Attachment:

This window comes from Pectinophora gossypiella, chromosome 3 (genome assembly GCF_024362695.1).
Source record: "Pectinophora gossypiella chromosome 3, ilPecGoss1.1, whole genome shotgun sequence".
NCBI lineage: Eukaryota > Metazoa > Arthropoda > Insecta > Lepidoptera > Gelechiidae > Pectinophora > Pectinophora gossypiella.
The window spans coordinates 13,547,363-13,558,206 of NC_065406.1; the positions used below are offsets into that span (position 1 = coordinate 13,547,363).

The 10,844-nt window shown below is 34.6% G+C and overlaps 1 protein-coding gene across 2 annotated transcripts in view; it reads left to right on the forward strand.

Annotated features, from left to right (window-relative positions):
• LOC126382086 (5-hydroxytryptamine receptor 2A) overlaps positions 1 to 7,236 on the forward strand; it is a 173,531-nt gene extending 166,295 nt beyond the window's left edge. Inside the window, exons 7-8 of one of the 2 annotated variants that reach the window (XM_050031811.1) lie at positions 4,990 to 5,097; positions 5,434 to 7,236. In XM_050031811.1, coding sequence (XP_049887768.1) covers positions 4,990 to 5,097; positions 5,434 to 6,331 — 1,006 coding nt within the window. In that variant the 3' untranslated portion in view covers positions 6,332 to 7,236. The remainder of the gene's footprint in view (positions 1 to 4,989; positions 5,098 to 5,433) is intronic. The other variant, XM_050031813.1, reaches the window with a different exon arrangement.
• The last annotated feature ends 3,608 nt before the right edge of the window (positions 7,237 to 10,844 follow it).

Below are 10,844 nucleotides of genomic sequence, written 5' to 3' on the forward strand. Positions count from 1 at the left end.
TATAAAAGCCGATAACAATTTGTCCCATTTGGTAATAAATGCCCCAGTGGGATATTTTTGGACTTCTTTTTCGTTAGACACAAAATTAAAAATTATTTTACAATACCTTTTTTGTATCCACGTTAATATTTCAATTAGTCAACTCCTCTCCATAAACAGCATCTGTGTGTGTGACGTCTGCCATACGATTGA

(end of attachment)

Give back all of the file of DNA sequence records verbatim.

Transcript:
This window comes from Pectinophora gossypiella, chromosome 3 (genome assembly GCF_024362695.1).
Source record: "Pectinophora gossypiella chromosome 3, ilPecGoss1.1, whole genome shotgun sequence".
NCBI lineage: Eukaryota > Metazoa > Arthropoda > Insecta > Lepidoptera > Gelechiidae > Pectinophora > Pectinophora gossypiella.
The window spans coordinates 13,547,363-13,558,206 of NC_065406.1; the positions used below are offsets into that span (position 1 = coordinate 13,547,363).

The 10,844-nt window shown below is 34.6% G+C and overlaps 1 protein-coding gene across 2 annotated transcripts in view; it reads left to right on the forward strand.

Annotated features, from left to right (window-relative positions):
• LOC126382086 (5-hydroxytryptamine receptor 2A) overlaps positions 1 to 7,236 on the forward strand; it is a 173,531-nt gene extending 166,295 nt beyond the window's left edge. Inside the window, exons 7-8 of one of the 2 annotated variants that reach the window (XM_050031811.1) lie at positions 4,990 to 5,097; positions 5,434 to 7,236. In XM_050031811.1, coding sequence (XP_049887768.1) covers positions 4,990 to 5,097; positions 5,434 to 6,331 — 1,006 coding nt within the window. In that variant the 3' untranslated portion in view covers positions 6,332 to 7,236. The remainder of the gene's footprint in view (positions 1 to 4,989; positions 5,098 to 5,433) is intronic. The other variant, XM_050031813.1, reaches the window with a different exon arrangement.
• The last annotated feature ends 3,608 nt before the right edge of the window (positions 7,237 to 10,844 follow it).

Below are 10,844 nucleotides of genomic sequence, written 5' to 3' on the forward strand. Positions count from 1 at the left end.
TATAAAAGCCGATAACAATTTGTCCCATTTGGTAATAAATGCCCCAGTGGGATATTTTTGGACTTCTTTTTCGTTAGACACAAAATTAAAAATTATTTTACAATACCTTTTTTGTATCCACGTTAATATTTCAATTAGTCAACTCCTCTCCATAAACAGCATCTGTGTGTGTGACGTCTGCCATACGATTGA